Search for content and authors

Ferromagnetism of semiconducting compounds: oxides vs. arsenides

Maciej Sawicki 

Polish Academy of Sciences, Institute of Physics, al. Lotników 32/46, Warszawa 02-668, Poland


There is currently widespread interest in the development of novel semiconductors which are ferromagnetic above room temperature. Much of this work has been stimulated by predictions of high temperature ferromagnetism in p-type semiconductors doped with Mn [1]. For GaN, ZnO, and diamond the above room temperature Tc has been predicted, providing simultaneous incorporation of 5% of Mn and 3x1020 holes per cm3 can be achieved. Despite the p-type doping alone, the other big issue in preparation of transition metals rich compounds is an avoiding their inhomogeneous distribution, clustering and precipitations of foreign chemical/magnetic phases. Concerning oxides, several reports on Co, Fe and Mn enriched ZnO, or even in pure, normally nonmagnetic dielectric layers of HfO2 and VO2, showed evidence for ferromagnetic behaviour. But there are other that have found no ferromagnetic order originating from the semiconductor itself. Our results decidedly conform to the latter findings in that sense, that occasionally observed ferromagnetic coupling can be attributed to precipitations, in-situ or ex-situ contaminations, not mentioning technical flaws during experimental procedure.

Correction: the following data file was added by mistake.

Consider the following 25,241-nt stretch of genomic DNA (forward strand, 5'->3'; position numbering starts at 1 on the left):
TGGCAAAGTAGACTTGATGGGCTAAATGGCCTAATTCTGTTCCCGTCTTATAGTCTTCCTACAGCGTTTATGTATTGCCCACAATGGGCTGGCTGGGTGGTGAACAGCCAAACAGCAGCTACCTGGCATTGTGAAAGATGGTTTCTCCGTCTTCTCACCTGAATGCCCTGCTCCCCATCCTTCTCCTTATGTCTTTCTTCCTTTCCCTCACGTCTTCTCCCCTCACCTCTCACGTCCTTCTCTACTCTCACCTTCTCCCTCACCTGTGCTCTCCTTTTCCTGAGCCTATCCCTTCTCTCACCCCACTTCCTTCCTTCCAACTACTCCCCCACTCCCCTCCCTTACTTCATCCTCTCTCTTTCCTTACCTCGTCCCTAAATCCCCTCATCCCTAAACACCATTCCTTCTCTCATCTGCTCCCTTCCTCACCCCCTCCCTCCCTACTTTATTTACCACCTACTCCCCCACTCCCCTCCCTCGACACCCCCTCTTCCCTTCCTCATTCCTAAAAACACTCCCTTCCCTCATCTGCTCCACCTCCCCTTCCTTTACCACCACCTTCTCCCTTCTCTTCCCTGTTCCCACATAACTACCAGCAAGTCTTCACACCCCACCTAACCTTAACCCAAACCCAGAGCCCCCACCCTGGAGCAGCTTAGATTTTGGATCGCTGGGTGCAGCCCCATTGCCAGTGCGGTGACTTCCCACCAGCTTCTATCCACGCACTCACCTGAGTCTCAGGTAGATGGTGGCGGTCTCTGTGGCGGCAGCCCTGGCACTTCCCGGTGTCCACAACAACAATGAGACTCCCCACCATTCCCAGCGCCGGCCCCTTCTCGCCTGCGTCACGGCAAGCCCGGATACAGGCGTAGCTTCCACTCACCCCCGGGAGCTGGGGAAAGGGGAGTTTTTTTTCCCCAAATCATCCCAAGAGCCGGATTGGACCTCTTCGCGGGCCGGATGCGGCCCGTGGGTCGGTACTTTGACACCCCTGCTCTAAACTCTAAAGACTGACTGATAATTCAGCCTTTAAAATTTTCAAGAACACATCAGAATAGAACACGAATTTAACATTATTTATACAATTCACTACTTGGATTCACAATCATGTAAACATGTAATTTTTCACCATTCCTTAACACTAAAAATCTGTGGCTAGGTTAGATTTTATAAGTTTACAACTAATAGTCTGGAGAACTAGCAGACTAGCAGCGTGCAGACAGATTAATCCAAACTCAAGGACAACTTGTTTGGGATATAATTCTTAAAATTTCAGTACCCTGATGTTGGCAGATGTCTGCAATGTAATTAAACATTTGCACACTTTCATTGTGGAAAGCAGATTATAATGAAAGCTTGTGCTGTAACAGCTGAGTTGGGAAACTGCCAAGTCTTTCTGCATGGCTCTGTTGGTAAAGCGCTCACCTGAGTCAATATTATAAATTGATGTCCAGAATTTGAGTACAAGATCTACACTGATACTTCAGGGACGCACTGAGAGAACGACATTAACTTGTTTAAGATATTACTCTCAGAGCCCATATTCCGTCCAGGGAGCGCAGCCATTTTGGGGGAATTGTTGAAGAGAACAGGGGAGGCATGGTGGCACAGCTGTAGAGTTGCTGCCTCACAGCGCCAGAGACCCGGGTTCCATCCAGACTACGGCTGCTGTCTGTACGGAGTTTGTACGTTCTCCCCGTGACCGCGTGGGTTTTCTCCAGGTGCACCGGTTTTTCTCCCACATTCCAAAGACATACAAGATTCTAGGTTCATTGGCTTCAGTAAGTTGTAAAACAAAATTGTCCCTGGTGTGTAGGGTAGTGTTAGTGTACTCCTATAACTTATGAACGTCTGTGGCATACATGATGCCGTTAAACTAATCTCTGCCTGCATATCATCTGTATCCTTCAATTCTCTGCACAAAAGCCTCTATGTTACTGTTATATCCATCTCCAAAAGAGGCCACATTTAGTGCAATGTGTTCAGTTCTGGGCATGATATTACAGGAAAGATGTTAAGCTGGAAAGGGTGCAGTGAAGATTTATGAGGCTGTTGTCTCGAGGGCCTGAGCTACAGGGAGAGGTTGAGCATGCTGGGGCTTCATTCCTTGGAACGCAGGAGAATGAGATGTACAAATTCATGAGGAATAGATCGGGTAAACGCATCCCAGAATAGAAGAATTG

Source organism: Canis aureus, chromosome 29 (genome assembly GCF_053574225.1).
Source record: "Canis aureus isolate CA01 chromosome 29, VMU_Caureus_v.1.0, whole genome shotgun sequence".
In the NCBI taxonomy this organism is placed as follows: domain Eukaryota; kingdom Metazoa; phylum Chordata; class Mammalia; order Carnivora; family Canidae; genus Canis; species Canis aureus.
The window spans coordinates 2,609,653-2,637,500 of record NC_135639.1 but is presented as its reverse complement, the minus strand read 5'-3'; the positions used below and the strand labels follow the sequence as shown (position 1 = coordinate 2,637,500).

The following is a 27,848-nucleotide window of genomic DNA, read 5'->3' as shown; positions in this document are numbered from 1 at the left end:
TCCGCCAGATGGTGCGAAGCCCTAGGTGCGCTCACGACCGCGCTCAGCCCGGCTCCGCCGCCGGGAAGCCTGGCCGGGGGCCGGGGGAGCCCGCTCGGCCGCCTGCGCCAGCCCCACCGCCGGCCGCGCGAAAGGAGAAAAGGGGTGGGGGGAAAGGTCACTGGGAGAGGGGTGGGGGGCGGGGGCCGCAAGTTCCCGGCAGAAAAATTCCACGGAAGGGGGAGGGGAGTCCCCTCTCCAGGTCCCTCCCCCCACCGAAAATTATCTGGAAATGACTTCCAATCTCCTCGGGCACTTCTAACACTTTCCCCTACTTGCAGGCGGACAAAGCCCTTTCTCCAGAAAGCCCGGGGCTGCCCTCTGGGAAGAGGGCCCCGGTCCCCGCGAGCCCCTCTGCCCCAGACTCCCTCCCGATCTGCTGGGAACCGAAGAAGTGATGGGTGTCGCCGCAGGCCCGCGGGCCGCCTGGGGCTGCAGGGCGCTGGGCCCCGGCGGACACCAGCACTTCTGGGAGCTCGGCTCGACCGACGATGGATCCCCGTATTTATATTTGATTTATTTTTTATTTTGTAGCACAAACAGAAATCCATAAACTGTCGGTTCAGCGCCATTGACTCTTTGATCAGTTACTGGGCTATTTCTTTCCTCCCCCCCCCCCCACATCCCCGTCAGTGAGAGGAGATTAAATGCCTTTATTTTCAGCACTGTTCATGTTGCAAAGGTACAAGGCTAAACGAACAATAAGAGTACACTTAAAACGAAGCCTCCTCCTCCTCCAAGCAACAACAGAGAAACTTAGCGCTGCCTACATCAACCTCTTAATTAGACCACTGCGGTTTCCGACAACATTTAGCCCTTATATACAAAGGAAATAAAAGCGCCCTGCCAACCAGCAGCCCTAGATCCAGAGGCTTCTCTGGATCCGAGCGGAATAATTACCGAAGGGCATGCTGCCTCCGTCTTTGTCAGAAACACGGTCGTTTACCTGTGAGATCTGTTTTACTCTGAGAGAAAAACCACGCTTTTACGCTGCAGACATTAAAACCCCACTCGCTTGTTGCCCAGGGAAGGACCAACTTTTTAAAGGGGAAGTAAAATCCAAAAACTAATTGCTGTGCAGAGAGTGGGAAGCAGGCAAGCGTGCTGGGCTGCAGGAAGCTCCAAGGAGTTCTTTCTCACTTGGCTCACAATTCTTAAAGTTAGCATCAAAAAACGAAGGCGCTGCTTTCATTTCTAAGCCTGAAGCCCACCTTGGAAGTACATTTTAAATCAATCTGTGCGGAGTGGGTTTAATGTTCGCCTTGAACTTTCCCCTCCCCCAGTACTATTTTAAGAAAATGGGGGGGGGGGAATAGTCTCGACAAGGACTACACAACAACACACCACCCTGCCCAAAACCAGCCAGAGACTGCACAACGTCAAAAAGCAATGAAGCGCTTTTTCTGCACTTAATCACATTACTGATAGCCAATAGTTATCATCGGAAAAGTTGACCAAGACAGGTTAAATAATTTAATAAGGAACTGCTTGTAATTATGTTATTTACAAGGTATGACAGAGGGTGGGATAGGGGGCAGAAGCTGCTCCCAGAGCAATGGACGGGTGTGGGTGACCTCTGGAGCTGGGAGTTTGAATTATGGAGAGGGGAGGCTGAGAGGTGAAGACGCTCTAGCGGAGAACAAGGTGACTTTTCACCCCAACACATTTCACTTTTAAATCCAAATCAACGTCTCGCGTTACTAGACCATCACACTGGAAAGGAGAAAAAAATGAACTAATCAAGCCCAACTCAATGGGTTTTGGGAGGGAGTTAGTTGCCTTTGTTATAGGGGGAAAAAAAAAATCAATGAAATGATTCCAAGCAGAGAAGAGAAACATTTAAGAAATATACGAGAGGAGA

Diametrically different situation is met in arsenides. Here recent advances of MBE resulted in routine fabrication of high and homogenous Mn concentration. Since the same Mn contributes also a hole to the system, carrier mediated ferromagnetism can be easily born. In canonical ferromagnetic semiconductor (Ga,Mn)As Tc above 170 K and a uniform magnetisation corresponding full atomic Mn magnetic moment has been observed. The hole density and Mn concentration dependence of Tc, magnetic anisotropy and other micromagnetic properties are astoundingly well reproduced by model theoretical calculation [1], indicating that (Ga,Mn)As may be the best understood ferromagnet.

[1] T. Dietl et al., Science 287, 1019 (2000), T. Dietl et al., Phys. Rev. B 63, 195205 (2001).


Legal notice
  • Legal notice:

Related papers

Presentation: Invited oral at E-MRS Fall Meeting 2006, Symposium K, by Maciej Sawicki
See On-line Journal of E-MRS Fall Meeting 2006

Submitted: 2006-05-19 14:28
Revised:   2006-08-01 15:36